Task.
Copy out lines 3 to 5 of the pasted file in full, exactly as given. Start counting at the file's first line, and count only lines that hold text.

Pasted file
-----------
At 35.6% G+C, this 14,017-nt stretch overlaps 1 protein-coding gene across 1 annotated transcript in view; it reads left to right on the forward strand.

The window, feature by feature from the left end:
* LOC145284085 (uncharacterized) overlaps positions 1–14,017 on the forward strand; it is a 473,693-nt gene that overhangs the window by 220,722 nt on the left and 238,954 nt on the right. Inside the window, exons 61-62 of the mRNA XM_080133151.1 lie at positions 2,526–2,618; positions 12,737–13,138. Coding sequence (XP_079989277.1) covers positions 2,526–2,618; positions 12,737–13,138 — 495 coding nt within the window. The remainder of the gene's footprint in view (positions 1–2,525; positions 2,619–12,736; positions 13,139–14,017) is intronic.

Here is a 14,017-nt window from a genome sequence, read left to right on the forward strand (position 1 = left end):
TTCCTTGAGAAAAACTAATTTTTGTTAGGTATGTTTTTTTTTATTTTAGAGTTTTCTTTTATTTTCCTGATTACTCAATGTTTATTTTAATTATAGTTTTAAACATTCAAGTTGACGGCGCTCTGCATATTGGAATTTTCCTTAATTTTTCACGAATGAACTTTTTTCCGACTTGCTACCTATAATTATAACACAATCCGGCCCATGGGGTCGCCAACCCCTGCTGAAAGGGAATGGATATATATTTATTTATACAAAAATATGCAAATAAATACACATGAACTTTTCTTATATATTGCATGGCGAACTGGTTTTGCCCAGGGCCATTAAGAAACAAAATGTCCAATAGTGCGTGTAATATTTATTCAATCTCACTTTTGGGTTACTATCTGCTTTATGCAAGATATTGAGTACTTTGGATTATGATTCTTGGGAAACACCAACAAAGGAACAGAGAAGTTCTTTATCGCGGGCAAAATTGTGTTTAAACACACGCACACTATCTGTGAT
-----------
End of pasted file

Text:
* LOC145284085 (uncharacterized) overlaps positions 1–14,017 on the forward strand; it is a 473,693-nt gene that overhangs the window by 220,722 nt on the left and 238,954 nt on the right. Inside the window, exons 61-62 of the mRNA XM_080133151.1 lie at positions 2,526–2,618; positions 12,737–13,138. Coding sequence (XP_079989277.1) covers positions 2,526–2,618; positions 12,737–13,138 — 495 coding nt within the window. The remainder of the gene's footprint in view (positions 1–2,525; positions 2,619–12,736; positions 13,139–14,017) is intronic.

Here is a 14,017-nt window from a genome sequence, read left to right on the forward strand (position 1 = left end):
TTCCTTGAGAAAAACTAATTTTTGTTAGGTATGTTTTTTTTTATTTTAGAGTTTTCTTTTATTTTCCTGATTACTCAATGTTTATTTTAATTATAGTTTTAAACATTCAAGTTGACGGCGCTCTGCATATTGGAATTTTCCTTAATTTTTCACGAATGAACTTTTTTCCGACTTGCTACCTATAATTATAACACAATCCGGCCCATGGGGTCGCCAACCCCTGCTGAAAGGGAATGGATATATATTTATTTATACAAAAATATGCAAATAAATACACATGAACTTTTCTTATATATTGCATGGCGAACTGGTTTTGCCCAGGGCCATTAAGAAACAAAATGTCCAATAGTGCGTGTAATATTTATTCAATCTCACTTTTGGGTTACTATCTGCTTTATGCAAGATATTGAGTACTTTGGATTATGATTCTTGGGAAACACCAACAAAGGAACAGAGAAGTTCTTTATCGCGGGCAAAATTGTGTTTAAACACACGCACACTATCTGTGAT